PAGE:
RHD has a long history, and many patients have been killed by this disease. RHD caused 319,400 deaths in 2015 , 314,600 deaths in 2016  and 285,500 deaths in 2017 , but the pathogenesis of this disease is still unknown. In recent years, research progress has mostly focused on the signaling pathways that are related to pathogenesis. Through the efforts of researchers, some signaling pathways related to this disease have been discovered. Recently, researchers have discovered that the S1PR1/STAT3 signaling pathway is involved in vavular damage due to RHD from the study on RHD model rats . However, it is unknown how intervening in the S1PR1/STAT3 pathway affects valvular damage caused by RHD. More importantly, which method can be used to intervene in the S1PR1/STAT3 pathway and effectively attenuate valvular damage due to RHD?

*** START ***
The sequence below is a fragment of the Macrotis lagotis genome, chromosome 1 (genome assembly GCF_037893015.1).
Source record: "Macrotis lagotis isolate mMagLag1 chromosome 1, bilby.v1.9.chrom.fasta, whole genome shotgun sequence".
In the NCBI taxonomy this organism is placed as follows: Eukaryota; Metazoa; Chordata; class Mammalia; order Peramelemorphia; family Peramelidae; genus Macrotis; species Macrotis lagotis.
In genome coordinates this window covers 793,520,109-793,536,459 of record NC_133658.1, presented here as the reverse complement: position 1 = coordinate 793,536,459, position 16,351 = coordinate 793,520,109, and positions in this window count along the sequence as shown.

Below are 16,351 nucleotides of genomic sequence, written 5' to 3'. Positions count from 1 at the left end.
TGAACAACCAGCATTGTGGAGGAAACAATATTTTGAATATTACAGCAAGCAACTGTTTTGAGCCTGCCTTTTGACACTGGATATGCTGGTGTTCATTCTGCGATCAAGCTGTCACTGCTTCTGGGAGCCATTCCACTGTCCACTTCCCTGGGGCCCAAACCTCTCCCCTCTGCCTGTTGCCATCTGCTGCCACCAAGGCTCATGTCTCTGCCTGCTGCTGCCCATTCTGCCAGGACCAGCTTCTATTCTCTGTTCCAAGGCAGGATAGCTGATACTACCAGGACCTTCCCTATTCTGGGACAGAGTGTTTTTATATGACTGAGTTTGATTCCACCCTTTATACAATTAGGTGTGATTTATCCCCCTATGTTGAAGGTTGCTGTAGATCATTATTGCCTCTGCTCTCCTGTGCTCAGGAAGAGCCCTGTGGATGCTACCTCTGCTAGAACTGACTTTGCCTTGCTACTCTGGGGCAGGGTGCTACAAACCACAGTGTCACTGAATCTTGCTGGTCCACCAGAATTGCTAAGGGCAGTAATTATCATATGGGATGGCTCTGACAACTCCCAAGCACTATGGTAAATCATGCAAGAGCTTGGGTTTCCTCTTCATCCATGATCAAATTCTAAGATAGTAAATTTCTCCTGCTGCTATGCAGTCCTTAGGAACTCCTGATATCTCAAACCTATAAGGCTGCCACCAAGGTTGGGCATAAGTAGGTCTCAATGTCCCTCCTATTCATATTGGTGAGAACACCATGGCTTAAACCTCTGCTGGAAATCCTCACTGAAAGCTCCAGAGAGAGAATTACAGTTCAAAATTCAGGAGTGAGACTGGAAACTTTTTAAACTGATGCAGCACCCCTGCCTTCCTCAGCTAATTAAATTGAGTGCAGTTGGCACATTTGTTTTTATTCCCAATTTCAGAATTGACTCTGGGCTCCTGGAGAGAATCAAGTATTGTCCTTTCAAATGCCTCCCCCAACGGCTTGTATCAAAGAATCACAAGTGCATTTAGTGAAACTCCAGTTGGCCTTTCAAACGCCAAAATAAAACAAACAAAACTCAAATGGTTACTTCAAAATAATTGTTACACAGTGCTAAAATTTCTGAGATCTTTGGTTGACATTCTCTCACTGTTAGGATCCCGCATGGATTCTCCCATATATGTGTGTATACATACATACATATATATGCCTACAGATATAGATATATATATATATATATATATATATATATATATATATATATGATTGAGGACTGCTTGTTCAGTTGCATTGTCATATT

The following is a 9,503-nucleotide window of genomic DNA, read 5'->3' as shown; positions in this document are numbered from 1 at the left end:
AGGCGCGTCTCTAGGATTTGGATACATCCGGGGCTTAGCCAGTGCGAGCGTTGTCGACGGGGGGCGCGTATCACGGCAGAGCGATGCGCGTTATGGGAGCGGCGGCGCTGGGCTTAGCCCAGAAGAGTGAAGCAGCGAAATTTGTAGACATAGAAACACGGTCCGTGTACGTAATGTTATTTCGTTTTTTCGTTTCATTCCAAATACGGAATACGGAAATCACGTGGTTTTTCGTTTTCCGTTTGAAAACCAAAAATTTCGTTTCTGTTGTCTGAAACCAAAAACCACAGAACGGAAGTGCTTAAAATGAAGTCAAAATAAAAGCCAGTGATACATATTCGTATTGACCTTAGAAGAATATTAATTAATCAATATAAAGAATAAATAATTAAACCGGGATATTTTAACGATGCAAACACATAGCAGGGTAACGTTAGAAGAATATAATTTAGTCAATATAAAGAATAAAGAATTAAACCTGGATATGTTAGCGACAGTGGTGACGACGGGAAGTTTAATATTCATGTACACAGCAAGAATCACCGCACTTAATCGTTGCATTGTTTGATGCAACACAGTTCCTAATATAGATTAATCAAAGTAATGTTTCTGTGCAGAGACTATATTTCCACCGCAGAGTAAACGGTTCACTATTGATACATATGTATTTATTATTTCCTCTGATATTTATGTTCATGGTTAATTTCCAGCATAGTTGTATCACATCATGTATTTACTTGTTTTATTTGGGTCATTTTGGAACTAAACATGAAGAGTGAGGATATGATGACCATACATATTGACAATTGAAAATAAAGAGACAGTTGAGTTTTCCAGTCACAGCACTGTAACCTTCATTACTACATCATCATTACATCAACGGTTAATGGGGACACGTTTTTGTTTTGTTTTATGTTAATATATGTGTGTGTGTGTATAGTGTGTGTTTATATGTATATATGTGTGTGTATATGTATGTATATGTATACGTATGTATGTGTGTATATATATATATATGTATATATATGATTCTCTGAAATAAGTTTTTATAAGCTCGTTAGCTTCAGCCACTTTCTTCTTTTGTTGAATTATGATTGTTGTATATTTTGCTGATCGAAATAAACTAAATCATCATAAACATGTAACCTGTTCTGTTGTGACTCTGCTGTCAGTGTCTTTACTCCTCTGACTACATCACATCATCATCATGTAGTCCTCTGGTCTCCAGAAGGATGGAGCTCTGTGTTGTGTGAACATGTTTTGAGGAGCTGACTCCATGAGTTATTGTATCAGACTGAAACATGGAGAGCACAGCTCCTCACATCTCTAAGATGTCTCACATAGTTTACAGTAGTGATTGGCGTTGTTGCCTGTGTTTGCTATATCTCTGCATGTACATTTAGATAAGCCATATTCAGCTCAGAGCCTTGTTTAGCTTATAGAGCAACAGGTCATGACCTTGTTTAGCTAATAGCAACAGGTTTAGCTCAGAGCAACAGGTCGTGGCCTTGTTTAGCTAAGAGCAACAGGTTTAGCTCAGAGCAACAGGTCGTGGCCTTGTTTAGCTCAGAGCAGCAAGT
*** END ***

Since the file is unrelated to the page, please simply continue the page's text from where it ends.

S1PR1 has been extensively studied, and it is an important factor in heart diseases. The heart diseases it participates in include not only RHD [34, 35], but also myocardial infarction , Cardiac Remodelling, etc. . In these heart diseases S1PR1 participates in, it mostly plays a role in protecting the heart [9–11], and the high expression of S1PR1 can usually protect the heart during the pathogenesis of heart disease [9, 12]. However, there is also a report of high expression of S1PR1 exacerbating heart damage , and the role of mediating the pathogenesis of disease through down-regulation of S1PR1 expression has also been reported in other diseases, such as multiple sclerosis . So it can be concluded that the expression level of S1PR1 in different heart diseases is not static. Although the expression level of S1PR1 in each heart disease is variable, in most cases S1PR1 is up-regulated in heart disease and plays a cardioprotective role. In this study, after up-regulating the expression of S1PR1, the valvular damage caused by RHD is reduced, which may also be related to the cardioprotective effect of S1PR1. There is a close relationship between S1PR1 and STAT3, and there have been many reports on the role of S1PR1 in regulating STAT3 in various diseases [22–25]. In this study, the effects of S1PR1 and STAT3 are closely related to the pathogenesis of valvular damage in RHD. In previous studies on the process of valvular damage in RHD, it was reported that the down-regulation of S1PR1 and increased degree of the phosphorylation of STAT3 were involved in this process [34, 35]. This phenomenon of down-regulated S1PR1 expression and increased degree of STAT3 phosphorylation has also been reported in previous studies, such as Garris et al. found that the deficiency of S1PR1 expression would increase the phosphorylation level of STAT3 and then promote Th17 cell differentiation by studying the S1PR1 gene mutation mouse autoimmune encephalitis model . The results of our current study also showed that the RHD group also had down-regulated S1PR1 expression and increased STAT3 phosphorylation level compared to the control group. However, some studies have reported that up-regulation of S1PR1 expression increases the phosphorylation of STAT3 [23, 42], but these studies are not about RHD. Combined with the uncertainty of the expression of S1PR1 in different heart diseases mentioned above, it can be concluded that the expression level of S1PR1 and its role of regulating the phosphorylation of STAT3 in different diseases and different physiological or pathological processes may not be static according to the current research progress in the world. Two studies that previously studied the role of the S1PR1/STAT3 signaling pathway in RHD and the experimental results in this paper indicate that down-regulation of S1PR1 may increase the phosphorylation of STAT3 during RHD-induced valvular damage, and then mediates the differentiation of Th17 cells [34, 35]. Therefore, the mechanism of S1PR1/STAT3 signaling pathway in the process of valvular damage caused by RHD may be very similar to the mechanism described in the study of Garris. It may be because autoimmune encephalitis and RHD are both the autoimmune diseases, however, this is just speculation. Since S1PR1 is down-regulated in this pathway, we wondered whether overexpress its expression can attenuate valvular damage due to rheumatic heart disease.